Date of Award

Fall 9-12-2022

Degree Type


Degree Name

PhD Health Sciences


Health and Medical Sciences


Genevieve Pinto Zipp, Ed.D.

Committee Member

Deborah DeLuca, JD

Committee Member

Michelle D'Abundo, Ph.D.


Clinical Instructor, Underperforming Student, Failure to Fail, Physical Therapists


Physical Therapist (PT) clinical instructors’ (CIs) perceptions, practices, and experiences when supervising an underperforming student.

Background: The experience of supervising an underperforming student (UPS) in clinical education and failure to fail (FTF) are described in health professions such as nursing and medicine but there is little description of it in Physical Therapist (PT) clinical education.

Purpose: To explore the PT clinical instructors’ (CIs) perceptions, practices and experience when supervising an under-performing student, and to determine if failure to fail exists in PT clinical education and if so, what organizational, personal, and demographic factors may be related to it.

Methods: A non-experimental, descriptive, explanatory sequential mixed methods design, consisting of investigator created electronic survey, followed by semi structured interviews, using a qualitative phenomenological approach was employed. Snowball sampling was used for the survey. Interview participants volunteered at end of survey. The survey asked CIs questions regarding their perceived role, ability, and grading practices. CIs who had supervised an UPS where asked questions specific to their experience. Delphi process for face and content validity, Exploratory Factor Analysis (EFA) for construct validity and Cronbach alpha (alpha=.721) for survey internal consistency reliability were used. Descriptive statistics and Spearman correlation assessed associations between variables. Interviews were transcribed verbatim. Transcripts were coded using in-vivo and descriptive coding then collapsed into categories for thematic analysis. Interviews were conducted until saturation in codes was achieved. Intercoder consensus was obtained.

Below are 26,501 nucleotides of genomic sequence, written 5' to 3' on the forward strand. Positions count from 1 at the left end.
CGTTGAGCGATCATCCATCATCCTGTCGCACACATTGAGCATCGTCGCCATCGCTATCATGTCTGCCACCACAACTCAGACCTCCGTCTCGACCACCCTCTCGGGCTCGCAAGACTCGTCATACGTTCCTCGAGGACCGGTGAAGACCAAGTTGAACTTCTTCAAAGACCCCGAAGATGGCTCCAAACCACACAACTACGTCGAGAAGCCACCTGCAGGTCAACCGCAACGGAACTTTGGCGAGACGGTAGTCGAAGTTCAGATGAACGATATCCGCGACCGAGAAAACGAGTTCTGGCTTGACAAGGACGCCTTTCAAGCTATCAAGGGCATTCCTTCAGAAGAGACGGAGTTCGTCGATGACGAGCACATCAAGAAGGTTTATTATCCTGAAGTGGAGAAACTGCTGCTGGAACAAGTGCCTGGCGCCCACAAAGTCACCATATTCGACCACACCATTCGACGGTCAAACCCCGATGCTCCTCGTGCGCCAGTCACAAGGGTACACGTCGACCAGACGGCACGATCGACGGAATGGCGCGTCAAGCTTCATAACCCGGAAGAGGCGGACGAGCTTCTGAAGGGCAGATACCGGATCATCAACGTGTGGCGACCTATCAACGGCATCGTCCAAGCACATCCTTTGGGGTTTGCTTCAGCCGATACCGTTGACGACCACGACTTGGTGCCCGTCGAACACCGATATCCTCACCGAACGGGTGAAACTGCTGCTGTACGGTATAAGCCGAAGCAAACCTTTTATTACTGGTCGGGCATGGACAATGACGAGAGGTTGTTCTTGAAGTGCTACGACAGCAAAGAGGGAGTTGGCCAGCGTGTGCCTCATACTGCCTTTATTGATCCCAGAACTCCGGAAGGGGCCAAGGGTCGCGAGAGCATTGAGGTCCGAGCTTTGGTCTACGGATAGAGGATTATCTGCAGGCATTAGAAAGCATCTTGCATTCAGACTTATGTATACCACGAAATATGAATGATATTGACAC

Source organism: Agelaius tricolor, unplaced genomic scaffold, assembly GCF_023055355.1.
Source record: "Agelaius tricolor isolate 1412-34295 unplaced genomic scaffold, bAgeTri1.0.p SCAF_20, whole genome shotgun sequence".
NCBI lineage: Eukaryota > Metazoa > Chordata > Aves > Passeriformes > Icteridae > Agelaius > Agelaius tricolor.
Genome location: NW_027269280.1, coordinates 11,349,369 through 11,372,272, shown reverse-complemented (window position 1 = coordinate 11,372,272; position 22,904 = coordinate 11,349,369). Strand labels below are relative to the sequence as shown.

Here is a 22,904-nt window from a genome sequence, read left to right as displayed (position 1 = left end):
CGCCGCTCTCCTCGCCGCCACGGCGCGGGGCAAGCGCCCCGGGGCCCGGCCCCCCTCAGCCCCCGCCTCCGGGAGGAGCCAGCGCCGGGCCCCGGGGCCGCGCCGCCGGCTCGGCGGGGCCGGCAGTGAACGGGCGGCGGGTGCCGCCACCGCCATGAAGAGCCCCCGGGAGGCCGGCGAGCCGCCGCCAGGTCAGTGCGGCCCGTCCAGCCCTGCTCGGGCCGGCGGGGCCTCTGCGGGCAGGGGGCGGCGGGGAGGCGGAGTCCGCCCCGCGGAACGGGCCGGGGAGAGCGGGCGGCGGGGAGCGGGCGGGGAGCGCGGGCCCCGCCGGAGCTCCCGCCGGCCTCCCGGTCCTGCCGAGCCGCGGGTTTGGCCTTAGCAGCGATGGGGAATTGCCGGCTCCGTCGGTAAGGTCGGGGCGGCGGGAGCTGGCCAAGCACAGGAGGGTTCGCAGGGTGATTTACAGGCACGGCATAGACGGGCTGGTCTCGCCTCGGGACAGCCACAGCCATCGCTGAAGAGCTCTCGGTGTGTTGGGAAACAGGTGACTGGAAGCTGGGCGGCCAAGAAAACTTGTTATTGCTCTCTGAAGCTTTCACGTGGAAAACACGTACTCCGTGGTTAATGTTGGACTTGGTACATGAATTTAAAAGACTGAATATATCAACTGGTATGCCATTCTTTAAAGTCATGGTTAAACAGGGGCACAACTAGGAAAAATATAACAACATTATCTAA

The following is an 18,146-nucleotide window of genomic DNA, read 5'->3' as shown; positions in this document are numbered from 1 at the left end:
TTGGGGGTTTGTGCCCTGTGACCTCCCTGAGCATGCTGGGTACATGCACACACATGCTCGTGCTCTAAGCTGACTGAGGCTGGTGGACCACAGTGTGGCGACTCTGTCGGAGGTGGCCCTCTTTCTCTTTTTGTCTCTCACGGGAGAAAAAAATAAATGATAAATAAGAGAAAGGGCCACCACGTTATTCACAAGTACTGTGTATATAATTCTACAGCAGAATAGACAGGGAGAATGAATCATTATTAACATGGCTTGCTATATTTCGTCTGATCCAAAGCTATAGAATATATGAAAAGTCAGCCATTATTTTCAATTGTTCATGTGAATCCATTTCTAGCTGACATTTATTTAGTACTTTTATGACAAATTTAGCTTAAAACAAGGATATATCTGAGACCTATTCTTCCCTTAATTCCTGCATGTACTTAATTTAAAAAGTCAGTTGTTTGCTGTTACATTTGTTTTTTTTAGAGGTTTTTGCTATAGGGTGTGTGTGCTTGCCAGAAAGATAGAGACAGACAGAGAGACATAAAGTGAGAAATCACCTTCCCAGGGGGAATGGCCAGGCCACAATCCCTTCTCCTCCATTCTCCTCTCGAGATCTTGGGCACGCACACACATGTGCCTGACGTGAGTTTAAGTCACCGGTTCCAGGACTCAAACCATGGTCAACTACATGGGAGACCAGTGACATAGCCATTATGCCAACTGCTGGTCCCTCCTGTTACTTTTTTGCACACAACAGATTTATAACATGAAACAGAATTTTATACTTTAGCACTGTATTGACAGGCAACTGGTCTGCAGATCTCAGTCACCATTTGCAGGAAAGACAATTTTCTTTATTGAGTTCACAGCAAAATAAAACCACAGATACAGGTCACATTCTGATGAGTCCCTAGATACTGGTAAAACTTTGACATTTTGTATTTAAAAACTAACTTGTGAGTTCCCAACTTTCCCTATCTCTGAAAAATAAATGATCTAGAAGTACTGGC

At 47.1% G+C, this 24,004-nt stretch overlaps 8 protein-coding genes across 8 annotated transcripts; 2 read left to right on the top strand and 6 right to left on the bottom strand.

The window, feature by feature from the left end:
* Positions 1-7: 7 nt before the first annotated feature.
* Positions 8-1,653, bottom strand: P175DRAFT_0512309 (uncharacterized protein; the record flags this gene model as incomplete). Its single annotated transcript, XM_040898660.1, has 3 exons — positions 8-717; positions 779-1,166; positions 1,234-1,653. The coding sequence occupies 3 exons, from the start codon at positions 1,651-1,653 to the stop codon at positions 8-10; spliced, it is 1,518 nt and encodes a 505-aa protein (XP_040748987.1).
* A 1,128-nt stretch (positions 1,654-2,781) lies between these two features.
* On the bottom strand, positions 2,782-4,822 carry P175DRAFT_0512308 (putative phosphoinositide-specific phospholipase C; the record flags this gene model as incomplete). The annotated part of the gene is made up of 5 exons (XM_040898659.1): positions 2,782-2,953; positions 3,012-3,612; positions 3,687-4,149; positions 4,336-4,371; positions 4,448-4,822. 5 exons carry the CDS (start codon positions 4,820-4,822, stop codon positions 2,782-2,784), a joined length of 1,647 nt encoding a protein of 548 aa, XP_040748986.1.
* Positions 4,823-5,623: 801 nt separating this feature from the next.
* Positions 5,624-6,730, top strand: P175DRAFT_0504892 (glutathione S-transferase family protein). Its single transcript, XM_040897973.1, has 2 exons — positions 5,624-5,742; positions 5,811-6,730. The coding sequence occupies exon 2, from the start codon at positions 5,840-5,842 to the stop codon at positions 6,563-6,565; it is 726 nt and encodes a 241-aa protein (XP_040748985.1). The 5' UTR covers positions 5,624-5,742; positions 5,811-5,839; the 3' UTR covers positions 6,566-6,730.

Results: 397 CIs completed the survey; 177 had supervised an UPS; 7 participated in interviews. EFA showed variables loaded on 8 factors: DCE support, stress/time, perceived ability, doubt-distress, pressure to pass, professional duty, failure to fail (FTF) perceptions, and co-worker support (Eigenvalues >1). Greater than 95% of CIs agreed they would be able to effectively manage an UPS, and they have a duty to both profession and student to provide objective evaluations. Despite this, greater than 50% agreed they would submit a satisfactory evaluation to an UPS who was trying, in an earlier experience or not experiencing safety issues. Of those who had supervised an UPS, > 60% experienced stress, distress, and conflict. Strategies used by CIs included: one-on-one practice/instruction, feedback, goal setting and lowering expectations. 14% reported that they had FTF an UPS. Reasons cited were student effort/improvement or it was an early experience. There were significant, weak, correlation between perceptions of failing (r=.294, p=.000), pressure to pass (r=.174, p=.030), sense of duty (r=. -182, p=.023), support of DCE (r=. -194, p=.024), CI perceived preparation and ability (r=-.170, p.034) with FTF. Qualitative data revealed that CIs’ experience supervising an UPS was difficult and challenging and they experienced negative emotions. CIs had negative perceptions of failing a student. Student level in the program played a role in FTF. Despite a weak correlation, comments reflect support from DCE and coworkers as beneficial. (1497)

Conclusions: Supervising an UPS is difficult and challenging. FTF does occur in PT clinical education. No conclusions can be made based on statistical correlations due to the low strength of relationships. Qualitative analysis supports that student level in the program and support from academic institution may play a role in FTF.